Sunday, June 22, 2008

You need double effort to gain back any investment lost

I wrote about withdrawing EPF money for investment purpose recently. That was due to a friend of mine who is agent to a unit trust company has approached me to do so. Is now a good time to take out your EPF savings and invest in unit trust? I don't think so.

As you can see that over the past few months, there are many uncertainties in the share market that have affected the investors sentiment. The oil price as well as many commodities prices are sky rocking, inflation is accelerated, people spending with more caucious, even the local political environment has become pretty unstable since the last election. As a result, we can clearly see that the unit trust funds are sinking, especially those with high proportion in the share market.

Although I agree that investing in unit trust funds might have a better chance of getting better return than EPF in the long run, but it is definitely not a wise choice to invest on something that is still in the sinking momentum. We have to wait for a better time to switch our hard earned money from EPF to unit trust. Even in the worst scenario, EPF will still pay us a 2.5% dividend, but how much probability do you think that your unit trust will perform better than EPF return by the time they declares for the next dividend? I see more chance of losing money in unit trust funds now than making any money in the short term.

And yes, you can opt for a unit trust fund which invests in the bond and money market. But unfortunately, I don't foresee the return in those unit trust to be better than EPF dividend payout, at least not in their past few years record.

We have to remember the fact that, for any lost we incurred in investment activity, we need double the effort to gain it back. For example, if you purchase a unit trust for RM1.00, and its value drops to RM0.50, that is a 50% lost. You will require the unit trust to gain back 100% from RM0.50 to RM1.00 in order to "break even" your initial investment. That might take you a lot of time, probably a few years to drop from RM1.00 to RM0.50 and regain back to RM1.00 again, and yet you are still not making any money. If you leave your money with the EPF fund, you might probably have earned more than 10% already for the same period of time.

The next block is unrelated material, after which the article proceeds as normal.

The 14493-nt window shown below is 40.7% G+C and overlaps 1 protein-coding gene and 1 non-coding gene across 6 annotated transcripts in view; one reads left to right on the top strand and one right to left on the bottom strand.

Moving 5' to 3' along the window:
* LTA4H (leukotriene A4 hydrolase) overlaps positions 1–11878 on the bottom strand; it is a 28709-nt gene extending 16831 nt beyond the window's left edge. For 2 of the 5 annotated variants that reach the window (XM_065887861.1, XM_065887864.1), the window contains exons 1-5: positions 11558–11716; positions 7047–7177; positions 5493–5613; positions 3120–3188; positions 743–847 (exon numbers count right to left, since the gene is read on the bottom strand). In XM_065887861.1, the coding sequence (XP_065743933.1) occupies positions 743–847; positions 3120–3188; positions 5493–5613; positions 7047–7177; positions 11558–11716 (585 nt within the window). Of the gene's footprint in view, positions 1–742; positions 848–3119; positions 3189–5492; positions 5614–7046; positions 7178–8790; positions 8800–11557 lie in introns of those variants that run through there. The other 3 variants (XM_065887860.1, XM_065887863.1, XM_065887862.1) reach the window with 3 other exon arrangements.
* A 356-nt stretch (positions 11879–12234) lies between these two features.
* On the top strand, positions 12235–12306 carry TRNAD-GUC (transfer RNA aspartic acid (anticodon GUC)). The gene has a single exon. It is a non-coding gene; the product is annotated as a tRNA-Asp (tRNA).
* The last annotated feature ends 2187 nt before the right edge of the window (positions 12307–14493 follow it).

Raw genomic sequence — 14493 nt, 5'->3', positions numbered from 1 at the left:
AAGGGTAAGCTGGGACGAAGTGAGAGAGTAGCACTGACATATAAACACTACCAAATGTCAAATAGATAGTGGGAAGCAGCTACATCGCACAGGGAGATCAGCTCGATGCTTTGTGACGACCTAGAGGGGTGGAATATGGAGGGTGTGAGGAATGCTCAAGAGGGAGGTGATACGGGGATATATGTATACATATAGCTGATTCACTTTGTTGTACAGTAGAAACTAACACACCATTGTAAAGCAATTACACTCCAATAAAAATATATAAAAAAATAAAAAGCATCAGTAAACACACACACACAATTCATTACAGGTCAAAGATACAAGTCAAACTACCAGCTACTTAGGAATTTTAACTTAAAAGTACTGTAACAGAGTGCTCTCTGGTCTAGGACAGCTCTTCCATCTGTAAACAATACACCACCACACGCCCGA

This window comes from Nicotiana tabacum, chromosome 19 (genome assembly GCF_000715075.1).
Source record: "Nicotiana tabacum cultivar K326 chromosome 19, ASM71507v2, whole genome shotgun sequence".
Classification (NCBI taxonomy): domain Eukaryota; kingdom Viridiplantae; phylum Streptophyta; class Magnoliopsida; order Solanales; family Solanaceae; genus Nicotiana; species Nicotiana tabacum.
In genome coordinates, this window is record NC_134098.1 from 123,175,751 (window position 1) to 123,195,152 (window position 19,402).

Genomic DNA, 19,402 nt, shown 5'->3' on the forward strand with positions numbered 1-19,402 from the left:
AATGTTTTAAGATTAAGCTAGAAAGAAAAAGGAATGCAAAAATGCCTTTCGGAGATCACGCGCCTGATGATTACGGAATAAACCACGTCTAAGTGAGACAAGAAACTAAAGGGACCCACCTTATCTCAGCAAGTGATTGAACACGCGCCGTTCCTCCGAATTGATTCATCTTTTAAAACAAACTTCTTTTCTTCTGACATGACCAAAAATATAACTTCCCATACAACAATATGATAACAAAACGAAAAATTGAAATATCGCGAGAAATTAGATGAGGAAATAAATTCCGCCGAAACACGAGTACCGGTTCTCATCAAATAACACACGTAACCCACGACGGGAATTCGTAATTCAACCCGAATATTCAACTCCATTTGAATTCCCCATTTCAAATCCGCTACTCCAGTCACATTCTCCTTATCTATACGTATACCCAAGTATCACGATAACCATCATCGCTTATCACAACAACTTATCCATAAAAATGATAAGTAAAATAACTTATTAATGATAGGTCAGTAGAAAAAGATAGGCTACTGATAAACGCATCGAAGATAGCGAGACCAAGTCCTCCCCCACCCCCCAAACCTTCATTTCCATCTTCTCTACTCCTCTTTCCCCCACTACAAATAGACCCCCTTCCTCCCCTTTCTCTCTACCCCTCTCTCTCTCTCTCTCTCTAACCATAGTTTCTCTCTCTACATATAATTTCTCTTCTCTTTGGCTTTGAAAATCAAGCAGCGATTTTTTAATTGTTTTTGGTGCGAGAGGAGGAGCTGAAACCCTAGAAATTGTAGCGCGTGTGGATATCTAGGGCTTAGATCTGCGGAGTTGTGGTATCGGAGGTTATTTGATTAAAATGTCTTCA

I will seriously think about withdrawing my EPF savings for investment, when I feel that the right timing has come. Now is definitely not the right timing, although it is a right timing to invest directly in share market by picking those high DY, zero debt, good profit growth and low PE companies. You will notice that they have low PE probably because there is no or very limited unit trust fund has invested into them yet. I believe they are already in the radar screen of the fund managers. When the market sentiment become better, the fund managers will buy and push up their stock price, raise the PE to above 10. And when the fund managers start to regain the courage and confident to invest agressively again, that could be the right time we put our money in their trust.

Unit trust agents always like to mention a practice called "dollar cost averaging". In my opinion as an experienced investor in the share market, the "dollar cost averaging" can only be used if you are optimistic that the price has been bottomed up, and there is more tendency for it to rise rather than continue on sinking. If you don't feel that the sinking effect will stop soon, you should not dump in more money with "dollar cost averaging". In fact, you should seriously consider "cut lost" instead. This is because you need double the effort to gain back any investment lost you made. Be smart, when dealing with investment.


Sharn said... Reply To This Comment


I'm a newbie here who would like to improve my investment skills. your comments on the dollar costs averaging sounds interesting.

My question here is, how do we know whether the price is at/near bottom if we opt to use the above said dollar costs averaging tactic?

Therefore is it safe for me to say - If one couldnt reliably estimate a bottom, one shouldnt even try of applying the cost averaging? perhaps, even stock investing. Since double effort is needed when losses is incurred and one is unable to tell the bottom.


Voyager8 said... Reply To This Comment

Hi sharn,

Actually I've written two articles on that day, and the 2nd article did mentioned about your concern.

Please read on to...

How to know the bull's top and bear's bottom

Sharn said... Reply To This Comment

Thanks mate!
Just finished reading while checking further on your blog.

Good piece of sharing here! Thanks very much.


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